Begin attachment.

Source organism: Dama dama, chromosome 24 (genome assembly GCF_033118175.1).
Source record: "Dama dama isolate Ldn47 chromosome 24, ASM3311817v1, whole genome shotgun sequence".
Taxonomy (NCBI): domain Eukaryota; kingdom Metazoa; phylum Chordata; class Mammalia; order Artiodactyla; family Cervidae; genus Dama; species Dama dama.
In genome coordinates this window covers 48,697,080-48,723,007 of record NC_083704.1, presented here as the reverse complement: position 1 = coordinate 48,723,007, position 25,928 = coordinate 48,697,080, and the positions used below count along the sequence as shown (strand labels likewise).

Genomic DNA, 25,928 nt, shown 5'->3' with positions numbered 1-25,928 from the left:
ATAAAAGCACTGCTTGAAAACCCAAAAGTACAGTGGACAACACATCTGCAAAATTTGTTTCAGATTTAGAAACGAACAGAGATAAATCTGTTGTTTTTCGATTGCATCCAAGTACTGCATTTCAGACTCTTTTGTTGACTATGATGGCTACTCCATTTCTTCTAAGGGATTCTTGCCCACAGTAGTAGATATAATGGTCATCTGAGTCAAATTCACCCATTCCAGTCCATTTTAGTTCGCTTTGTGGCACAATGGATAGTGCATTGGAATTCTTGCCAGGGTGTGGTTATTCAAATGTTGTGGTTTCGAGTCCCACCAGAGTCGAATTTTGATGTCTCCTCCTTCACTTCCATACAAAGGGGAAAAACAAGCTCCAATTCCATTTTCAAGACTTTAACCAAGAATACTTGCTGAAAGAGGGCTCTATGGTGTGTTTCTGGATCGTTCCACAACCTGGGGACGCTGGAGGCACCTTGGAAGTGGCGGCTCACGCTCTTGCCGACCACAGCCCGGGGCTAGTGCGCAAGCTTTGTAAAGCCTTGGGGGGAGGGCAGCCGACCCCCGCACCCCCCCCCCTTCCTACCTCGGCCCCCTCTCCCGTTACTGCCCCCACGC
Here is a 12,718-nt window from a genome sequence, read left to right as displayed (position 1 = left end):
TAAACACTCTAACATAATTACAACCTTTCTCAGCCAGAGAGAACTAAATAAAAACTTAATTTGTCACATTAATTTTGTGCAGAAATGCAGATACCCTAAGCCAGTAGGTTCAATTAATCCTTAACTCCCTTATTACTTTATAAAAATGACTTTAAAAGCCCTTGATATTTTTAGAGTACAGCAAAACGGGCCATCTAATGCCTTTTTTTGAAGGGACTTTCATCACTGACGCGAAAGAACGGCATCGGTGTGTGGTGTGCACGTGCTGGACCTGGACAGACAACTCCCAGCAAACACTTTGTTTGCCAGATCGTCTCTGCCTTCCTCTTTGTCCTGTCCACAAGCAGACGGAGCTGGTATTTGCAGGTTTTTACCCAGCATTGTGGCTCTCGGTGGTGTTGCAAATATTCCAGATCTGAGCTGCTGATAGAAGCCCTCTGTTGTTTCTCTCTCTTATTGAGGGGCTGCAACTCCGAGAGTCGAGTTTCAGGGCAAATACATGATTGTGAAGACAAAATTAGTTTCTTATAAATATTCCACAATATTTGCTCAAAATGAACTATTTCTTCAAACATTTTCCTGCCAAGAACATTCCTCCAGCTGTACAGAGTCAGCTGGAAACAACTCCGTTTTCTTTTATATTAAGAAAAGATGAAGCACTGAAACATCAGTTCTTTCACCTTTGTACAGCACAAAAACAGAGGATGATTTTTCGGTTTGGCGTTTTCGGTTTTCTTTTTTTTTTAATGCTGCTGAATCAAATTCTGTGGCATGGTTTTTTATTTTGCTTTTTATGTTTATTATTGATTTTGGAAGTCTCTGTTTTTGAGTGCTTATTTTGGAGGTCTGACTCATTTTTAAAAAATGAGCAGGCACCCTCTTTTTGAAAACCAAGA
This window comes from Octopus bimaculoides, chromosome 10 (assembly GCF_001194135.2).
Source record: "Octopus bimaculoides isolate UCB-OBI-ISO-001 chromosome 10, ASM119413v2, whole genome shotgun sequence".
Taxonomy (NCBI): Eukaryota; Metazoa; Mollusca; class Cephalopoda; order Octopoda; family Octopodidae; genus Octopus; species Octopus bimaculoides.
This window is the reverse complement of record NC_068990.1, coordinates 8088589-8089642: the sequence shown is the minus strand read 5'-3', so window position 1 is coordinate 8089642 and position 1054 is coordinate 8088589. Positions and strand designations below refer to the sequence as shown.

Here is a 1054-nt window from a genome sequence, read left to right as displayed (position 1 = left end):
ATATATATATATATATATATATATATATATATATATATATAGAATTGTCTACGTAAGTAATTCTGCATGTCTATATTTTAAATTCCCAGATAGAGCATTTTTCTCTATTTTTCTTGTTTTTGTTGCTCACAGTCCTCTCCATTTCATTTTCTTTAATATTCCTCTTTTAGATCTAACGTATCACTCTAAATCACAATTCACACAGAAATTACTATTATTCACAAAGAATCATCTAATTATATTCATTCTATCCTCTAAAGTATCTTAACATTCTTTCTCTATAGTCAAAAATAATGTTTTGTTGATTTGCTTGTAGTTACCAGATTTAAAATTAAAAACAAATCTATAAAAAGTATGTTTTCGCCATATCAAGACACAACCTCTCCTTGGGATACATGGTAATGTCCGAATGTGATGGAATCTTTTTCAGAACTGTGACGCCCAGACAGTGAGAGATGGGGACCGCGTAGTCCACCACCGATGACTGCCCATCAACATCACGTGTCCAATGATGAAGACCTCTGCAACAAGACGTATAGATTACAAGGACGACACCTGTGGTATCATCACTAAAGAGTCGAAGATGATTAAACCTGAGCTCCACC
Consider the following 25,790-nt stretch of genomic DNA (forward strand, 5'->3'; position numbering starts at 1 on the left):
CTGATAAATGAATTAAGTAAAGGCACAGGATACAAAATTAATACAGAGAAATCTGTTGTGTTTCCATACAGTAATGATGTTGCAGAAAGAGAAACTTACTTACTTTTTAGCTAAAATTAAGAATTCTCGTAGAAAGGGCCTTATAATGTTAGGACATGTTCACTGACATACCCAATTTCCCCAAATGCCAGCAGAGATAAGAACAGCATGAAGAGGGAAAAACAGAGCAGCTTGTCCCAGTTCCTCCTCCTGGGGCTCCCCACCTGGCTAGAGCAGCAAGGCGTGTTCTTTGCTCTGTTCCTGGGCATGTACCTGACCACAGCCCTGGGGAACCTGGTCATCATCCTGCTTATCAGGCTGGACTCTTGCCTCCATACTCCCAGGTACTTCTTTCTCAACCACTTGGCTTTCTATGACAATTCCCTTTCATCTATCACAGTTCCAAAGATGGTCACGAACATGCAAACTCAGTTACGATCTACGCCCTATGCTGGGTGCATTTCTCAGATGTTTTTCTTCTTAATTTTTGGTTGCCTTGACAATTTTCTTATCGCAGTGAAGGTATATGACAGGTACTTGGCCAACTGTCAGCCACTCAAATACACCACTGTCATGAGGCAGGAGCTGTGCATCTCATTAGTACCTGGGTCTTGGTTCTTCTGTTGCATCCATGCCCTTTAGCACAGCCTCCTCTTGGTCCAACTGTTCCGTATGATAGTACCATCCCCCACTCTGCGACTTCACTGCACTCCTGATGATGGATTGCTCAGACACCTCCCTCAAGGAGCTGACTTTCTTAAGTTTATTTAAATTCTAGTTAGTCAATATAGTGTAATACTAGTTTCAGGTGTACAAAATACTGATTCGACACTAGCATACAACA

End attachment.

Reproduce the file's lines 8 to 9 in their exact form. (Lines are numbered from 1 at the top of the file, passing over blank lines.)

TAAACACTCTAACATAATTACAACCTTTCTCAGCCAGAGAGAACTAAATAAAAACTTAATTTGTCACATTAATTTTGTGCAGAAATGCAGATACCCTAAGCCAGTAGGTTCAATTAATCCTTAACTCCCTTATTACTTTATAAAAATGACTTTAAAAGCCCTTGATATTTTTAGAGTACAGCAAAACGGGCCATCTAATGCCTTTTTTTGAAGGGACTTTCATCACTGACGCGAAAGAACGGCATCGGTGTGTGGTGTGCACGTGCTGGACCTGGACAGACAACTCCCAGCAAACACTTTGTTTGCCAGATCGTCTCTGCCTTCCTCTTTGTCCTGTCCACAAGCAGACGGAGCTGGTATTTGCAGGTTTTTACCCAGCATTGTGGCTCTCGGTGGTGTTGCAAATATTCCAGATCTGAGCTGCTGATAGAAGCCCTCTGTTGTTTCTCTCTCTTATTGAGGGGCTGCAACTCCGAGAGTCGAGTTTCAGGGCAAATACATGATTGTGAAGACAAAATTAGTTTCTTATAAATATTCCACAATATTTGCTCAAAATGAACTATTTCTTCAAACATTTTCCTGCCAAGAACATTCCTCCAGCTGTACAGAGTCAGCTGGAAACAACTCCGTTTTCTTTTATATTAAGAAAAGATGAAGCACTGAAACATCAGTTCTTTCACCTTTGTACAGCACAAAAACAGAGGATGATTTTTCGGTTTGGCGTTTTCGGTTTTCTTTTTTTTTTAATGCTGCTGAATCAAATTCTGTGGCATGGTTTTTTATTTTGCTTTTTATGTTTATTATTGATTTTGGAAGTCTCTGTTTTTGAGTGCTTATTTTGGAGGTCTGACTCATTTTTAAAAAATGAGCAGGCACCCTCTTTTTGAAAACCAAGA
This window comes from Octopus bimaculoides, chromosome 10 (assembly GCF_001194135.2).